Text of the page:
Tasmanian Tunnel Art

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Filed under: Culture Jamming and Reality Hacking

Underworld art experience
by Rebecca Fitzgibbon
The Mercury
June 21, 2009

Hobart’s subterranean waterway has become a fresco of urban art.

dsc01331_5The unsanctioned art in the tunnels of the Hobart Rivulet has also become a tourist attraction.

The rivulet is painted from one end to the other – an investment of time, paint and money, says artist Shaun McGowan.

His sculptural artwork in the rivulet was recently featured in advertising material for Hobart City Council’s Waterway Tours and the TV program Discover Tasmania.

An exhibiting artist of 20 years and former associate lecturer at the Centre for the Arts, McGowan has spent three days a week for the past year working on his rivulet installation.

He has attached plaster-cast doll heads to the underground Wellington Bridge, reminiscent of the catacombs of Paris, which are lined with the skulls of overflowing 17th-century cemeteries.

“I’d love to keep doing this project for years to come,” he said. “It’s the opposite of gallery and studio work. There’s no barrier around it saying that other people can’t contribute or break it or do whatever they like. I love that collaborative nature.

“The more permanent unsanctioned public art is adding to a cumulative history, right back to Aboriginal culture and art.”

McGowan’s installation is at the underground junction of the Wellington and Hobart rivulets, which he considers a sacred place akin to ancient cultural traditions, from Aboriginal to Celtic.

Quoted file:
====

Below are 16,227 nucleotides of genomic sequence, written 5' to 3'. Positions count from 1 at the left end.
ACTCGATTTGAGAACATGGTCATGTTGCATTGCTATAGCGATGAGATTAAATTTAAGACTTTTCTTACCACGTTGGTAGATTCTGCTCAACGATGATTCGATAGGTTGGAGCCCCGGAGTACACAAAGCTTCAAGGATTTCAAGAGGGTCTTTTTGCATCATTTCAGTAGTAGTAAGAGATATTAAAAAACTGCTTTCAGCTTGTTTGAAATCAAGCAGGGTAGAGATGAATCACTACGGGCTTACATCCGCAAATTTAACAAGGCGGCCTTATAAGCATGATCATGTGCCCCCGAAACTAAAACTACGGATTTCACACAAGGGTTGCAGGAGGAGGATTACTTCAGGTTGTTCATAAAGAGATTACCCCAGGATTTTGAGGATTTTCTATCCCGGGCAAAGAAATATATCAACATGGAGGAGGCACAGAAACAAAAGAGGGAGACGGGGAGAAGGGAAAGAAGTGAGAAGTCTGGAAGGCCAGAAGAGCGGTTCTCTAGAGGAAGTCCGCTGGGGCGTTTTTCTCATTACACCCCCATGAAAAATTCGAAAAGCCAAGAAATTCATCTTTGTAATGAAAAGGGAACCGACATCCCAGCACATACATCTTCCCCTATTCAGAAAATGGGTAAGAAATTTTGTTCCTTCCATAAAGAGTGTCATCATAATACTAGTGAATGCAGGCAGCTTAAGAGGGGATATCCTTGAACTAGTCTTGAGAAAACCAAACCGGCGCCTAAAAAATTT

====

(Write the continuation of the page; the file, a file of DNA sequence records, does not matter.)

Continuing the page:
“We’ve put the mall over the top and ignored it. I think it’s as spiritual a space as the cathedral,” he said. “That’s why I’ve been working on it a long time and haven’t made a big splash about it. I see it as a spiritual place and I’m redeeming spiritual sites in the city.”

McGowan acknowledges concerns regarding the historical value of the bridge that is his canvas. The convict-built sandstone structure is one of the oldest bridges in Australia.

“Somebody has to make judgments about heritage. It’s a complex argument and every city needs to have that argument,” McGowan said. “The idea that you might suggest that this (unsanctioned artwork) is heritage is really getting on the goat of some people at the moment who are having legitimate trouble with graffiti.

“This drain is hundreds of years old and hopefully will be here for more hundreds of years. And people will add to that in their own way.

“In a couple of hundred years, anything that anyone’s done today will be seen as dreadfully important.”

Artwork added to the experience of visiting Hobart Rivulet’s tunnels, said Hobart City Council Waterway Tours guide Ian Byers.

“People are captivated by the urban artwork. People bring cameras along. Generally they’re pretty amazed, especially if it’s a good piece,” Mr Byers said. “As tour guides down there, we’ve come to appreciate – and some of the clients have too – how little graffiti is above ground around Hobart, because it’s all down in the rivulet.”

Mr Byers said the rivulet tours were taking longer because clients wanted to stop, look and talk about the sculptural piece.

“It’s really adding to the attraction. It’s something new, something different; I suppose part of the whole system of change,” he said.

Mr Byers believes there should be a book published on the changing face of the rivulet.

Fellow tour guide Susanna Van Essen said the rivulet was like an “urban art gallery where the exhibition is changing all the time”.

photo: abc.net.au